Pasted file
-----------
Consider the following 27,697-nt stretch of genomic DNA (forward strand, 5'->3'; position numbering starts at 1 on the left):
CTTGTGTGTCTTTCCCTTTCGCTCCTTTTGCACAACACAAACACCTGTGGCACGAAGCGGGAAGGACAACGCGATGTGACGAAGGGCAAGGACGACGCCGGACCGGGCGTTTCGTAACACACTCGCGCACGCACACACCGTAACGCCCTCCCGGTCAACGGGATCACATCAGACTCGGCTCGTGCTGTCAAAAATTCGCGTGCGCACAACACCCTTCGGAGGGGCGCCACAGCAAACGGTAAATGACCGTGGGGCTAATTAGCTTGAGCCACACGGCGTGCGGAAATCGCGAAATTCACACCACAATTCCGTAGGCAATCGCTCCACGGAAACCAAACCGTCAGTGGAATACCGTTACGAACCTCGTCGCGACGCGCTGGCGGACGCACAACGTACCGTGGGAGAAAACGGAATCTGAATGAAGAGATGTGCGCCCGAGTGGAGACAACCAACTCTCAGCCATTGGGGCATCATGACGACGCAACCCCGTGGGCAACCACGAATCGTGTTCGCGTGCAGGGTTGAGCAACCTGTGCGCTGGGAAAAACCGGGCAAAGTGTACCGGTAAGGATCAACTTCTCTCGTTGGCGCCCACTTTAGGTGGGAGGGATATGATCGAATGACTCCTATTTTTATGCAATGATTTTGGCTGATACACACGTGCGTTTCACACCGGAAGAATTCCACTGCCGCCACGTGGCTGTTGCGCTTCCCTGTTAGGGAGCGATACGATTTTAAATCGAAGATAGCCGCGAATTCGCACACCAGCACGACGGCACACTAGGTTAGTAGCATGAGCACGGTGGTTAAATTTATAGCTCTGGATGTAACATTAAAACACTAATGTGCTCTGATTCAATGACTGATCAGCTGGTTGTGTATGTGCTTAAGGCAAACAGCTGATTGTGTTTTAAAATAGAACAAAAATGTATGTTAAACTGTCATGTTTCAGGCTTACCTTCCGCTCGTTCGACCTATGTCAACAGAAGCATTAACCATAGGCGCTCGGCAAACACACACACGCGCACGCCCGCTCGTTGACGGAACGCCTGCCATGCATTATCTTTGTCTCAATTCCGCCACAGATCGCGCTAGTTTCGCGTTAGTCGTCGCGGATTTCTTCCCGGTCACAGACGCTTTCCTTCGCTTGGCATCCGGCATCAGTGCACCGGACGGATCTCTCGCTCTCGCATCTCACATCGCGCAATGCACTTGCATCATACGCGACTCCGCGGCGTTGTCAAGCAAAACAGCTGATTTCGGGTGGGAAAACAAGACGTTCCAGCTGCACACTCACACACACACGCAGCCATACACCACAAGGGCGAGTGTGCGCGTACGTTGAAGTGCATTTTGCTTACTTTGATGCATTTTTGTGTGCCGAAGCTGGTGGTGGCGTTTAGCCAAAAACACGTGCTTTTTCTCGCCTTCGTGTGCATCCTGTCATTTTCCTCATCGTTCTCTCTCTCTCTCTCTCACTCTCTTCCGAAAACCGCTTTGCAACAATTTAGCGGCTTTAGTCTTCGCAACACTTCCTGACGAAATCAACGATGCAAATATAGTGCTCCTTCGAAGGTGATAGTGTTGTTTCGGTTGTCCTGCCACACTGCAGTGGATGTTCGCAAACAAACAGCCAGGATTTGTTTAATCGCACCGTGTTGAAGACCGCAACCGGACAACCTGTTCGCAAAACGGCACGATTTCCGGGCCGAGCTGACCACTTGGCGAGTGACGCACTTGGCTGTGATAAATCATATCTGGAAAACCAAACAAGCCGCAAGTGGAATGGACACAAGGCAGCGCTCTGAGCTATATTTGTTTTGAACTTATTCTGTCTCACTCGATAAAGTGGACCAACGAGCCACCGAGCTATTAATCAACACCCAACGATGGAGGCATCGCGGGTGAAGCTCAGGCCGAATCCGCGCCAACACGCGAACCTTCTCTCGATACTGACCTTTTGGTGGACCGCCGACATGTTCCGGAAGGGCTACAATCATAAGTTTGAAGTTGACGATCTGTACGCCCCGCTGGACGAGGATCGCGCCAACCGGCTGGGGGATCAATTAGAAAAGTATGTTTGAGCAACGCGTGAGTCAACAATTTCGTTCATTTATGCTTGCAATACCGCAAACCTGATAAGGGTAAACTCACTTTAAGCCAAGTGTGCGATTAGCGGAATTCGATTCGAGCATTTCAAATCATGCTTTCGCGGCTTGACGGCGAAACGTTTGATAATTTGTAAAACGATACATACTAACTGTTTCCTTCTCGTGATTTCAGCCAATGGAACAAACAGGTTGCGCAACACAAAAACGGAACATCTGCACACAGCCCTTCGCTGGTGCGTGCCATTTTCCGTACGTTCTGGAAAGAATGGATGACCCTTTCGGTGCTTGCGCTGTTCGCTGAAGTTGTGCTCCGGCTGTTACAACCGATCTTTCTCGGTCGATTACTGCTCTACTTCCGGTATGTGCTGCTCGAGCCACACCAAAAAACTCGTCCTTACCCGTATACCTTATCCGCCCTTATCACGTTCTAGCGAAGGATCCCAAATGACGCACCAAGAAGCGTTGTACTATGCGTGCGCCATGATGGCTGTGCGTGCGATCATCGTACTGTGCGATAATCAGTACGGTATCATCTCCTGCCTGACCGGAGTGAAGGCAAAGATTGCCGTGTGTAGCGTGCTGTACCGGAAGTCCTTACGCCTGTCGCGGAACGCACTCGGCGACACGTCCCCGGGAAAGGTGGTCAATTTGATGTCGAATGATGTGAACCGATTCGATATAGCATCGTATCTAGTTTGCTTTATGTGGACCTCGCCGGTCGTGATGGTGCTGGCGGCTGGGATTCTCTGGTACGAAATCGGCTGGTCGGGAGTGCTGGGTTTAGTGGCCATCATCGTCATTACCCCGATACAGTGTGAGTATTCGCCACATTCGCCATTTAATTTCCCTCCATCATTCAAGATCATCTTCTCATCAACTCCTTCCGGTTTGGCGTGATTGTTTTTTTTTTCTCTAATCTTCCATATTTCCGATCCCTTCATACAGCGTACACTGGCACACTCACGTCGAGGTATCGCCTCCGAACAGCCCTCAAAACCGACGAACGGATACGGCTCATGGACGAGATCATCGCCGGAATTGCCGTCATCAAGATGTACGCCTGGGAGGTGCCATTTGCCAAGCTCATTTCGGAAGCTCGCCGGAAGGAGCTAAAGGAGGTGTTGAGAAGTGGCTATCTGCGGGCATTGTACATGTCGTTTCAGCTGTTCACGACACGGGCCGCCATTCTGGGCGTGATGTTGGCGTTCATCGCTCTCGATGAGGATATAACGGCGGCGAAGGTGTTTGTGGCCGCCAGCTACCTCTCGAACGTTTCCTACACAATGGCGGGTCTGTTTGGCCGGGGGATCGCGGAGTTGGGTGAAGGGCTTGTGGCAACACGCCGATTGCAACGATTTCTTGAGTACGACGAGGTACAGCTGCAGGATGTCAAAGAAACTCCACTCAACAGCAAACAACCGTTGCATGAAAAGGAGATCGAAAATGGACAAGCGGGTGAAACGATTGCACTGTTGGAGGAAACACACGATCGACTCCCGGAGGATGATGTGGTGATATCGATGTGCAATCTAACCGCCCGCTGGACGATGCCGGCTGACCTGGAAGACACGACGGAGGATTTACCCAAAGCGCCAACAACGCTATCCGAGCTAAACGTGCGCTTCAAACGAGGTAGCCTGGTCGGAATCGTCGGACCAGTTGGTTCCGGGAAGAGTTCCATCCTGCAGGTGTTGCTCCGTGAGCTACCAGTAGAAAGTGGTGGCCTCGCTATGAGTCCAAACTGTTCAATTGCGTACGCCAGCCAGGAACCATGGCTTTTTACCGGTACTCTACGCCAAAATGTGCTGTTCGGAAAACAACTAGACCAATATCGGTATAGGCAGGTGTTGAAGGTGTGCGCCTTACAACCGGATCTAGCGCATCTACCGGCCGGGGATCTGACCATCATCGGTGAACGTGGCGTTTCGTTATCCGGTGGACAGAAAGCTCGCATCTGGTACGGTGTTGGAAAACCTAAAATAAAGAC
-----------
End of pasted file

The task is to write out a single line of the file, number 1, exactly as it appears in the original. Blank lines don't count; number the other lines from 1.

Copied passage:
Consider the following 27,697-nt stretch of genomic DNA (forward strand, 5'->3'; position numbering starts at 1 on the left):